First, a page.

Tue, 23 May 2000

There is no violence in Bali

The violent takeover of power in Fiji by George Speight and a band or armed thugs on May 19, 2000 has opened a window of opportunity for Bali to cash in on what will be millions of dollars worth of cancellations when travel agents in Australia and New Zealand open their doors this week.

Unfortunately, Bali still suffers from a negative image as a result of past and current unrest in areas of this vast archipelago far distant from Bali itself.

As a concerned expatriate ad man I've taken the liberty to draft up a press ad I feel would deliberately target the customer into bowling into his travel agent and demanding to be pulled out of Fiji and put into Bali. I would propose the ad be run in News Ltd. tabloids across Australia, predominantly on the east coast and especially in New Zealand where the greatest damage was done to Bali's image by Jose Ramos-Horta in September 1999.

There is no violence in Bali. There was violence in East Timor, 1,000 kilometers east of Bali, and it's over. There is violence in Ambon, 2,000 km north of Bali, and it's diminishing. There is violence in Aceh, 3,000 km west of Bali, and it's on the mend. There has been no violence in Bali since our war of independence was won in 1949 ... A record not all paradise islands can legitimately lay claim to.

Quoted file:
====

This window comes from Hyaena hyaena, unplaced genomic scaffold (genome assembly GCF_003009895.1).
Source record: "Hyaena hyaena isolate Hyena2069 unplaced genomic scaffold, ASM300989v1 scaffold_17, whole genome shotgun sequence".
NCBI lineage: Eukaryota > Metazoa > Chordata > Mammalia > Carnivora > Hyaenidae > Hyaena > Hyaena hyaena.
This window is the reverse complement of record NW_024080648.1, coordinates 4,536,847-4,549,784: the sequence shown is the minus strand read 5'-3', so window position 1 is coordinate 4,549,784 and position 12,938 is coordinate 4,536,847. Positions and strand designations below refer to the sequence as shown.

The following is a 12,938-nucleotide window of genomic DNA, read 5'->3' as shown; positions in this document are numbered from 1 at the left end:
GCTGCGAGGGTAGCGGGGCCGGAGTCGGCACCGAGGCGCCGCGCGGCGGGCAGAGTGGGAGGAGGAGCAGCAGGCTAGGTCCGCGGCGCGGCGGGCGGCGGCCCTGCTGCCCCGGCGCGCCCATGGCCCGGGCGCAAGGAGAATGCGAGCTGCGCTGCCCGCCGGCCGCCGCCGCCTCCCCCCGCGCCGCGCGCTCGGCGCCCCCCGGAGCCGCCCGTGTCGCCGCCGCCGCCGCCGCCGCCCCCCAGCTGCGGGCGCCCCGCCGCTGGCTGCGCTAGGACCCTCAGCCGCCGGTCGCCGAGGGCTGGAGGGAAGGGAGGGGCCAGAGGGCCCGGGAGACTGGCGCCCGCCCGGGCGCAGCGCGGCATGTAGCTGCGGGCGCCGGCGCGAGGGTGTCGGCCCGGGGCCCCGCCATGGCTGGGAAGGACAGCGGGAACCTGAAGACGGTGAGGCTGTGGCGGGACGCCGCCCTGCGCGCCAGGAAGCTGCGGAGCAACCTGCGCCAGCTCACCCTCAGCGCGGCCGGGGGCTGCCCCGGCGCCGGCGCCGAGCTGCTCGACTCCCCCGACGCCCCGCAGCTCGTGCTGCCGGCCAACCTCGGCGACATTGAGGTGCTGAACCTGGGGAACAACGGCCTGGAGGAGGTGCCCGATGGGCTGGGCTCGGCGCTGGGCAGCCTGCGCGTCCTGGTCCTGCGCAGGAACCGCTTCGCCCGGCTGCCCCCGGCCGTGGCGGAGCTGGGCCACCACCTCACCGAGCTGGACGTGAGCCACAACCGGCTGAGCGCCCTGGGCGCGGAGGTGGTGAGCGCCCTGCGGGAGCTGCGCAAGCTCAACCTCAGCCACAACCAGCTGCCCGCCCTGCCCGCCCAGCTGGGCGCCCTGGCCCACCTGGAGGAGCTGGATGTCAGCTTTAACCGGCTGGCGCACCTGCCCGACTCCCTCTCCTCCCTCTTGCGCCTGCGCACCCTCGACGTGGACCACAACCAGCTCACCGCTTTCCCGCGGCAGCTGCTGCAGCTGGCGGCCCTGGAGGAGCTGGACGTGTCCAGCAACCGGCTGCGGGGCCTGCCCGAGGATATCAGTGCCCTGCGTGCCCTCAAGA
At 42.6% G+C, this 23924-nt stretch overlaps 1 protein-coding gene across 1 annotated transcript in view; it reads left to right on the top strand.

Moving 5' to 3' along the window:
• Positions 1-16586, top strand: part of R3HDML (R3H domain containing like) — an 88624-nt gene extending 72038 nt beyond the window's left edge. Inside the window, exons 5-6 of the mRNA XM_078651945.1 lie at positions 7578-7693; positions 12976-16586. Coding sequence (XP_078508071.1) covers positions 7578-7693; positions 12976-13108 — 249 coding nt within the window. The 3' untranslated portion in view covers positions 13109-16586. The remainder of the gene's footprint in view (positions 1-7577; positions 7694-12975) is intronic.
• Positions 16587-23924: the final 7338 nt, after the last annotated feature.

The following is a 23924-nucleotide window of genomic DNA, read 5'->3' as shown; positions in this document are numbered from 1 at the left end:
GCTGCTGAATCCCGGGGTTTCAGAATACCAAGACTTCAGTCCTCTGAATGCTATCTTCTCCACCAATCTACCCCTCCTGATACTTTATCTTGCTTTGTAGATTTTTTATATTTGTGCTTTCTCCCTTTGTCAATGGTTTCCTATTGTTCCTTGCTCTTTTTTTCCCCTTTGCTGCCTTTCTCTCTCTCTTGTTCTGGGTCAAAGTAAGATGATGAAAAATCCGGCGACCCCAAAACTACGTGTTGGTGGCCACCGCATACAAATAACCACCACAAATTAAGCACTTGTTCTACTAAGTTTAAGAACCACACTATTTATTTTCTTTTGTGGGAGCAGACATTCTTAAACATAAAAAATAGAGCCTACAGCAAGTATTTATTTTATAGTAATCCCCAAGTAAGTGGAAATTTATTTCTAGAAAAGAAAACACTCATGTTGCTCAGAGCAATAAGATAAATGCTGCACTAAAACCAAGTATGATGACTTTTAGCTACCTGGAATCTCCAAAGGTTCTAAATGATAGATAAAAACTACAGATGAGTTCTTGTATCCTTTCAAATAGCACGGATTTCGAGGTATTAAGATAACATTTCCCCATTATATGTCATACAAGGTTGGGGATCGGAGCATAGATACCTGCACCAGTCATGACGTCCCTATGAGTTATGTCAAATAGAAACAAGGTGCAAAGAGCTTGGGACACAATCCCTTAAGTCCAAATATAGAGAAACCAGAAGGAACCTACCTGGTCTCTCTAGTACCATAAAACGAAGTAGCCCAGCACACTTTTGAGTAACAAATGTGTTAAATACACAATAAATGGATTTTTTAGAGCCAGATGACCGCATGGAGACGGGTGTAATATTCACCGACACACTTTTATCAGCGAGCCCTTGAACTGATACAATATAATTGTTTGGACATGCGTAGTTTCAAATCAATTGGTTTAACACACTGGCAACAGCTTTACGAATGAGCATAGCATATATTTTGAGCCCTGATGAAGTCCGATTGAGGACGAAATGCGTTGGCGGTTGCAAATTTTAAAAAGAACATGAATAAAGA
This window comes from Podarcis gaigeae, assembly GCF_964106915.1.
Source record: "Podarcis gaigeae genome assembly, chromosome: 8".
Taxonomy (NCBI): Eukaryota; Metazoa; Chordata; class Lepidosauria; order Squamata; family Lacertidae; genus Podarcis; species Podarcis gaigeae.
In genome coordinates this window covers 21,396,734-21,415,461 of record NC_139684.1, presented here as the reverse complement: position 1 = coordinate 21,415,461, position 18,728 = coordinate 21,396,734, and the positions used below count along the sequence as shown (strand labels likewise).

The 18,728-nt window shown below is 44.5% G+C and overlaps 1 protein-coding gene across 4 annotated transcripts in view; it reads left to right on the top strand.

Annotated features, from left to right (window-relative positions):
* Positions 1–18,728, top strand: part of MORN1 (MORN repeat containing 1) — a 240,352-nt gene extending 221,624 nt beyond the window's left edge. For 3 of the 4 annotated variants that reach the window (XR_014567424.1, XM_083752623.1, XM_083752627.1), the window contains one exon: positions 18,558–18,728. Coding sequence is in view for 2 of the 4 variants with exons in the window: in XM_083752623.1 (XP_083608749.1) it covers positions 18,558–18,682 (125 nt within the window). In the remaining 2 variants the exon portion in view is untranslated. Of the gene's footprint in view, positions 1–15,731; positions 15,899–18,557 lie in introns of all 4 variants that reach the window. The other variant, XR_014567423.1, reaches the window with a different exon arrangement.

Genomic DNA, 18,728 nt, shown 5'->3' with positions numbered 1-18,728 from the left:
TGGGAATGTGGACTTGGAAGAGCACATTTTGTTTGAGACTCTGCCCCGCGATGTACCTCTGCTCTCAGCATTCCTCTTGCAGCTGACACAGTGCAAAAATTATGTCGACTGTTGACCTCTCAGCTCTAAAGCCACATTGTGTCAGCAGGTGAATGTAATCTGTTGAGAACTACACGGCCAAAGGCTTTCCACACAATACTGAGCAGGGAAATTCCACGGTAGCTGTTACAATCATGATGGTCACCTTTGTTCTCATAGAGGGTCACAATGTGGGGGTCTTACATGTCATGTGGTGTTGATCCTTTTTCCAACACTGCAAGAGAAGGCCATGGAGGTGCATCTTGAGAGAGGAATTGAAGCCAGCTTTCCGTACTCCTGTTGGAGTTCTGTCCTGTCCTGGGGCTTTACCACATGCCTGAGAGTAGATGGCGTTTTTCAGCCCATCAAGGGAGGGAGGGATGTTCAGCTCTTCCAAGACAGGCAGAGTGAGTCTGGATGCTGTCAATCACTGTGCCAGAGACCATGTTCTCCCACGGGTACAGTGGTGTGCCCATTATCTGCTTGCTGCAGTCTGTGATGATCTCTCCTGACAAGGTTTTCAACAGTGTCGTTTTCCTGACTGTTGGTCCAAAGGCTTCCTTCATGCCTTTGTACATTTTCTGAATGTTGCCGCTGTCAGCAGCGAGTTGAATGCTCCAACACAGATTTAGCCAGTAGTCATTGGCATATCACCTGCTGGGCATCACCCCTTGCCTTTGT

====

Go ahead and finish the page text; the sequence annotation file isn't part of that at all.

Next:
There is the essence, now it needs to be polished by a distinguished wordsmith such as my old Pommy mate Pete from Admanta. Any interest out here? Incidentally, I don't feel it is necessary to name Fiji in the ad. The western press will be making a meal out of Fiji's demise for weeks, even months. Besides, it could be libelous. There is sufficient insinuation in the final sentence to leave the reader in no doubt as to which paradise island we are referring.

It may be argued that to use the word violence, instead of less sensationalist terms such as civil unrest, social disorder etc. is not particularly wise. However, as the world press and television has already instilled in the minds of its readers and viewers that events in Ambon and Aceh are violent, it would be pointless to try and tone them down.

The exercise after all is only meant to distance Bali from these events and establish the destination as a viable alternative to the currently more fancied destinations in Malaysia and Thailand. Strike while the iron is hot.


Sanur, Bali